Picnics Parties & Games
I remember going on picnics, going to the ball field to watch my dad fly his model airplanes, going the beach, swimming, going for walks, lots of parties, playing board games, playing charades, it was simply the best of times…
In the photo on the right my dad George “Gus” Gustafson is in an intense game of ‘Don’t drop your Turtle’! I did a Google search looking for the real name of this game, but came up with nothing. The object was to place all the turtles on the 3 coaster sized pads. The 3 pads were joined in the middle and balanced on a tee. There were 3 colors for the turtles and each turn you spun a dial to see what color turtle you put on. The trick was not to make any other turtles fall off. Then you would do the same thing in reverse taking them off.
Here is a big gang at a picnic table. I don’t know if these table were all over the place or just down by the beach. I zoomed in to see what kind of beer they were drinking—it’s Lucky Lager and Olympia. Some of the cans are upside down. Back then you could open any end of the tin can with a “church key”. I wonder what beer or any other beverage tasted like outta tin cans?!
It also looks like there is a metal trash can lid in the middle of the table and our brand new Polaroid cam era case. These cameras took “instant” photos. Meaning you took the picture, pulled the film out a certain length, waited a few moments, then peeled the processing paper off, then took come film developing goop and spread it across the paper and viola instant photo. There were also several preparatory steps you had to take before you snapped the picture too! You can see that the case is fairly large, the camera was about 10”-12” wide by 6” tall by 5” deep—before you pulled the lens out of the front of the camera.
In the photo below it is my guess that this was one of the islands night-clubs, probably the Enlisted Mens (EM) club. For some reason my mom-Doris Morrow Gustafson, in the foreground, looks perturbed.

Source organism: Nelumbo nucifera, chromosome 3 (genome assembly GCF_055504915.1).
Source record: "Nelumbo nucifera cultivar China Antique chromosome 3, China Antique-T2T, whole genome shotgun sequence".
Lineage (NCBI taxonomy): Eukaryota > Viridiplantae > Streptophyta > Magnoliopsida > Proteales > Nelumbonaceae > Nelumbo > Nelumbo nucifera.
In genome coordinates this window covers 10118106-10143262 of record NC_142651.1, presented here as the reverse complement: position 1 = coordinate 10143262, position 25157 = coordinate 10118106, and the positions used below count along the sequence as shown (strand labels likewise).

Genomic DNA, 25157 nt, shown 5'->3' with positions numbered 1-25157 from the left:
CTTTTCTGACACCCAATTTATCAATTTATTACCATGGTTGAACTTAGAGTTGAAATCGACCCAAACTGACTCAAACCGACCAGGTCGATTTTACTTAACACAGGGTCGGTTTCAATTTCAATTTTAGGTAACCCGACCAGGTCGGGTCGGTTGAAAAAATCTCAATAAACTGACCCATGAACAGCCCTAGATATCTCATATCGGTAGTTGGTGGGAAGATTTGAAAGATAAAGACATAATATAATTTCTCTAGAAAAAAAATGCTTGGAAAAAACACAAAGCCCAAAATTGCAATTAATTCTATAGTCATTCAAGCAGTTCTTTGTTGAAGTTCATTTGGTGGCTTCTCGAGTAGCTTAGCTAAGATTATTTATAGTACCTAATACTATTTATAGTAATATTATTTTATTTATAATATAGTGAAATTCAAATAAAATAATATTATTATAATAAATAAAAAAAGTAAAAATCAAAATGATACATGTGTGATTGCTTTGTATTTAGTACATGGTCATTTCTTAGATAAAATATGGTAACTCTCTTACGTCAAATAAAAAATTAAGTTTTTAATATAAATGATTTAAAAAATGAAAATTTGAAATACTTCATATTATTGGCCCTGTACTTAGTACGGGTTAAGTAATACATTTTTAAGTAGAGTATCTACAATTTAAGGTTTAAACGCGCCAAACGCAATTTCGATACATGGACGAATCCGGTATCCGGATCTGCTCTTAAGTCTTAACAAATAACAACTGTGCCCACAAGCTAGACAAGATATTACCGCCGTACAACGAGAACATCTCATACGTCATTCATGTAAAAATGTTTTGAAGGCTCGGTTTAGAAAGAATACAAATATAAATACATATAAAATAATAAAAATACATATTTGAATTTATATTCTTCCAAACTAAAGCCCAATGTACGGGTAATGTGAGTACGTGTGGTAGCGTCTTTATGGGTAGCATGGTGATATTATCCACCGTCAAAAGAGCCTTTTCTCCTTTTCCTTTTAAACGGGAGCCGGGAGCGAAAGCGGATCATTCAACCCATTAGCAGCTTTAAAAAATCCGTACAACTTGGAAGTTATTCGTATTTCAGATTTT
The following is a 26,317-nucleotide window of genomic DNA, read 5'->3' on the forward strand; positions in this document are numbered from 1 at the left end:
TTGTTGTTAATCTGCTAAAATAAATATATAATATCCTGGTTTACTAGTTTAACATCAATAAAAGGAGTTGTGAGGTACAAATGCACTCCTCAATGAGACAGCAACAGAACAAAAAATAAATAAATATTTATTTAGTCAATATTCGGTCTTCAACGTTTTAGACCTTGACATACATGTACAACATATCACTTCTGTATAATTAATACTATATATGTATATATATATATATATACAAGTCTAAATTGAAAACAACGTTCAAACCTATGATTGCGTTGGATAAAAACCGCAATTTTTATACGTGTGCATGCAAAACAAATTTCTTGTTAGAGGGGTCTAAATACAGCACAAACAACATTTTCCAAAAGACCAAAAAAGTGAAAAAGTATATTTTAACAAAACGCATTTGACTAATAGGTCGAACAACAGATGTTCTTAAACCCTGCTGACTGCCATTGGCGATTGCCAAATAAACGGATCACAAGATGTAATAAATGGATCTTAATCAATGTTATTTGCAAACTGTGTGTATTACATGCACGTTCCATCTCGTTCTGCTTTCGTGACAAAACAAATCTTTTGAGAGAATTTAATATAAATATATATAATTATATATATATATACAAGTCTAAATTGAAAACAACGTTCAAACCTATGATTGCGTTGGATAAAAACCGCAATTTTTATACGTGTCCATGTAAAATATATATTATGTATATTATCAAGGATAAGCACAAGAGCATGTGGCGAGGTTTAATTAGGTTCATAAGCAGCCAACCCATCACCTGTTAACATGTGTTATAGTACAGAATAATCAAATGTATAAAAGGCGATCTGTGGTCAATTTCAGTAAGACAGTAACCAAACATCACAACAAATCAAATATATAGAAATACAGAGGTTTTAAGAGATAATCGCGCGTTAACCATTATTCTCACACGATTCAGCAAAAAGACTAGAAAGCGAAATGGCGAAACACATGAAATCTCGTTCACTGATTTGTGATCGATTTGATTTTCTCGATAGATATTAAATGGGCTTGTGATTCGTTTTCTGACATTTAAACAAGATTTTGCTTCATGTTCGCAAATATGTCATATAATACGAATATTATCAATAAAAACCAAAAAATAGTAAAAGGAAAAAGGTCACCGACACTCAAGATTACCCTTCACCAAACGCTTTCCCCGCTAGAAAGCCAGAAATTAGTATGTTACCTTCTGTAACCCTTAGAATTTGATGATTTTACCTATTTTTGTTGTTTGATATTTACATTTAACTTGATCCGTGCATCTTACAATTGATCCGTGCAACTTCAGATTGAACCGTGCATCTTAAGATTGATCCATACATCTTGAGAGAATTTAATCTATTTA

Looks like every table is well stocked with adult refreshment. I think you had to bring your own liquor, and then you would buy the mixer there at the club. I remember being carried on my dad’s shoulders when he went to the little tiny liquor (class-VI) store. I remember it being really tiny.
I don’t know if this was a special occasion or not. I really only remember my parents going out at night, without us once while we were on Midway. Our baby-sitter was a friend of my dad’s–he didn’t particulary like the mouse I caught and brought in the house! I think he had a French accent.
I read a comment on a Military forum about Midway—he said that the mice on Midway were rampant (he didn’t have any fond memories of Midway). I’ve often wondered how I could just catch a mouse with my hands—no trap! Maybe because they were running all over the place.
I think this is Chief Long with my dad. My dad is on the right in the first photo and on the left in the second one.
This is Skip Roadie (left) with dad. He and his family were at Barbers Point with us. I don’t think he lived on Midway when we did, I believe I have photos of his boys while we were in Hawaii, but there are none of the boys on Midway.